Daily Briefing

Deep buzz for the content-deprived

Every weekday, while you get showered and dressed, we pluck these dewy- fresh, breaking stories from the info-clogged byways of the datasphere. Pour yourself a cup of coffee and stoke up on everything you need to know, or at least enough to fake it.

2014 Pulitzer Winners In Journalism, Letters, Drama And Music
The New York Times | Pulitzer Winners | April 16, 2014

2014 Pulitzer Prize Winners...

The US Is Dragging Its Feet When It Comes To Helping Afghan Translators
Ann Scott Tyson, The Daily Beast | Translators In Danger | April 16, 2014

As the United States brings tens of thousands of troops home from Afghanistan this year and attention shifts from the battlefield to care for the wounded, there is another group of veterans the country must not forget.

Thousands of Afghan interpreters who have risked their lives alongside U.S. forces in Afghanistan now face death threats from the Taliban and other insurgent groups—and so qualify for U.S. visas. But the U.S. government has proved disappointingly slow in granting those visas...

Zen Pencils: Roger Ebert
Gavin Aung Than, Zen Pencils | Zen Pencils | April 15, 2014

"Kindness covers all of my political beliefs..."

This Fish Crawled Out Of The Water...And Into Creationists' Nightmares
Chris Mooney, Mother Jones | Your Inner Fish | April 14, 2014

Some 375 million years ago, Tiktaalik emerged onto land. Today, explains paleontologist Neil Shubin, we're all walking around in modified fish bodies...

In Deep: The Dark And Dangerous World Of Extreme Cavers
Burkhard Bilger, The New Yorker | Extreme Cavers | April 14, 2014

On his thirteenth day underground, when he’d come to the edge of the known world and was preparing to pass beyond it, Marcin Gala placed a call to the surface. He’d travelled more than three miles through the earth by then, over stalagmites and boulder fields, cave-ins and vaulting galleries. He’d spidered down waterfalls, inched along crumbling ledges, and bellied through tunnels so tight that his back touched the roof with every breath. Now he stood at the shore of a small, dark pool under a dome of sulfurous flowstone. He felt the weight of the mountain above him—a mile of solid rock—and wondered if he’d ever find his way back again. It was his last chance to hear his wife and daughter’s voices before the cave swallowed him up...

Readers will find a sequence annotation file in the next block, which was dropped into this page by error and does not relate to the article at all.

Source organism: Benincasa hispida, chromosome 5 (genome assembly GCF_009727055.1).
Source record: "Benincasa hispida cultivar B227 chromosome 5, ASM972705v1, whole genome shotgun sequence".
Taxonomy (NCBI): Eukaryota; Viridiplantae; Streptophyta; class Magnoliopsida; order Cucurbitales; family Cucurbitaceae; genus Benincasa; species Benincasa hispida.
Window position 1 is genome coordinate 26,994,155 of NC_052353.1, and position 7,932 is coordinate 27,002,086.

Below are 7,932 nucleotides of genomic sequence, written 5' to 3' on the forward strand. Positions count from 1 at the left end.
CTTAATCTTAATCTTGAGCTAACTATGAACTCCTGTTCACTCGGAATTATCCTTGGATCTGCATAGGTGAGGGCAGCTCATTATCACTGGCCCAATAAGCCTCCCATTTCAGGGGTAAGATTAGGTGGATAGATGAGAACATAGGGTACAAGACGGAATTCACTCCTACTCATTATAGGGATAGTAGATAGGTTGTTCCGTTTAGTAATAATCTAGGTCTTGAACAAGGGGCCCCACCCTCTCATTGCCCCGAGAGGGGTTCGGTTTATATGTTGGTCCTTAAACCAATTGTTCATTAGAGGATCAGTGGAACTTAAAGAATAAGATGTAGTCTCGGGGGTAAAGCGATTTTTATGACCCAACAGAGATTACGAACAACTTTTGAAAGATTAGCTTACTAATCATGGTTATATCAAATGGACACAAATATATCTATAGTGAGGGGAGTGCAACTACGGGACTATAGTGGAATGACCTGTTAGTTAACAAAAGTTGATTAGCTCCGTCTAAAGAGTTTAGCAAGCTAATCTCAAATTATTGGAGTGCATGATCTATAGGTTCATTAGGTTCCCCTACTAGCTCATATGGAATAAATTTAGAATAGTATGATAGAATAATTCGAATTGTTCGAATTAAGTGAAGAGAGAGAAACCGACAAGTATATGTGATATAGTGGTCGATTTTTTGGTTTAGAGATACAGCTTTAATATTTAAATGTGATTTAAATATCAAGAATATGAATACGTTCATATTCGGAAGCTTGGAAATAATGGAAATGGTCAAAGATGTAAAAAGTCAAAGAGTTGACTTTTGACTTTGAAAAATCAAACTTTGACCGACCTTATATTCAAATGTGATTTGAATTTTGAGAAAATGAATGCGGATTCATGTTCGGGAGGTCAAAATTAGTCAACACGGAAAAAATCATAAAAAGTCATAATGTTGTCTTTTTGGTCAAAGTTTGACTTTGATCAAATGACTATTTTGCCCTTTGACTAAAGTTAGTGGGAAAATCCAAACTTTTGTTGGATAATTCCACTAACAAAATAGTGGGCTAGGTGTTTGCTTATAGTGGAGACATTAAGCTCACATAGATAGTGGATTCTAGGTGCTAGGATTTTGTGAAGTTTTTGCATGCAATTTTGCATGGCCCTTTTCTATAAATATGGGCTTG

Leaner And More Efficient, British Printers Push Forward In Digital Age
Georgi Kantchev, The New York Times | On Printing | April 14, 2014

At a media conference a few years ago, the editor of The Guardian newspaper, contemplating the future of print, recalled his paper’s installation of its newest presses in 2005. “I had a feeling in my bones that they might be the last,” said the editor, Alan Rusbridger...

"America As The No. 1 Warmonger": President Jimmy Carter Talks To Salon About Race, Cable News, "Slut-Shaming" And More
David Daley, Salon | Carter's Call To Action | April 10, 2014

Exclusive: The former president on Democrats' white male problem, sexual assault on campus, Barack Obama and more...

All You Need To Be A Modern Digital Stalker Is A Smartphone
Tauriq Moosa, The Daily Beast | Smartphone Stalkers | April 10, 2014

Smartphones have turned us into creeps—snapping strangers’ photos, tweeting about the person next to us on the train, updating a status to disapprove of a sidewalk passer-by. It’s time to check ourselves...

It’s hard to describe the feeling of seeing a photograph of yourself, taken without your knowledge. It’s a realization of vulnerability: you didn’t even notice someone using a device aimed at you. That particular moment now exists “forever.” Where Lincoln has a statue, you have a picture of yourself mid-sneeze. Or perhaps, like Sophie Wilkinson, a picture of you halfway through eating a meal...

Peter Matthiessen's Homegoing
Jeff Himmelman, The New York Times Magazine | Peter Matthiessen's Homegoing | April 9, 2014

This article was published online and printed in the Magazine before Mr. Matthiessen died on Saturday April 5.

Out the Montauk Highway, south toward the water, then a quick right before the beach and you’re there, at the Sagaponack house where the author and Zen teacher Peter Matthiessen has lived for the last 60 years...

Famed Jesuit Priest Abducted, Beaten And Executed In Syria
Mitchell Prothero, McClatchy Foreign Staff | Jesuit Priest Executed | April 8, 2014

An activist Jesuit priest who spent three years living alongside besieged civilians and rebels in the Syrian city of Homs was assassinated Monday, according to the Vatican, which said he was abducted by unidentified gunmen who beat him before executing him in front of his monastery.

Father Francis Van Der Lugt, 75, a Dutch Jesuit priest, came to Syria in 1966 and eventually founded a home for children and adults with mental disabilities outside Homs...